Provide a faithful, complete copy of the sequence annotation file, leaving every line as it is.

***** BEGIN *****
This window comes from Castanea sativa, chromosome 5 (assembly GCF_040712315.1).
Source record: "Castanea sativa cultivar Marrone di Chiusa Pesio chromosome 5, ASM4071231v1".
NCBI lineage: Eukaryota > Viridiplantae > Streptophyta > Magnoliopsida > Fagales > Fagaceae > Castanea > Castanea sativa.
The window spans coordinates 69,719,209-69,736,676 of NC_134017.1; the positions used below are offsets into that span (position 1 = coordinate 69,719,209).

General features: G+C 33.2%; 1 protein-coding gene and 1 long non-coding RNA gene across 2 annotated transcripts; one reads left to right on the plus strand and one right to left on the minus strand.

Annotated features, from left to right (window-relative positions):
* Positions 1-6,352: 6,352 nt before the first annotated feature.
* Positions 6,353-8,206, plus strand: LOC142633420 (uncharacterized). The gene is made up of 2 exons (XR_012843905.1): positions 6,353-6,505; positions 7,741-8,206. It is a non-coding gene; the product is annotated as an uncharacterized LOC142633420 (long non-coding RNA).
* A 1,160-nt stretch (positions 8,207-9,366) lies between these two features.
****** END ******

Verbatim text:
This window comes from Castanea sativa, chromosome 5 (assembly GCF_040712315.1).
Source record: "Castanea sativa cultivar Marrone di Chiusa Pesio chromosome 5, ASM4071231v1".
NCBI lineage: Eukaryota > Viridiplantae > Streptophyta > Magnoliopsida > Fagales > Fagaceae > Castanea > Castanea sativa.
The window spans coordinates 69,719,209-69,736,676 of NC_134017.1; the positions used below are offsets into that span (position 1 = coordinate 69,719,209).

General features: G+C 33.2%; 1 protein-coding gene and 1 long non-coding RNA gene across 2 annotated transcripts; one reads left to right on the plus strand and one right to left on the minus strand.

Annotated features, from left to right (window-relative positions):
* Positions 1-6,352: 6,352 nt before the first annotated feature.
* Positions 6,353-8,206, plus strand: LOC142633420 (uncharacterized). The gene is made up of 2 exons (XR_012843905.1): positions 6,353-6,505; positions 7,741-8,206. It is a non-coding gene; the product is annotated as an uncharacterized LOC142633420 (long non-coding RNA).
* A 1,160-nt stretch (positions 8,207-9,366) lies between these two features.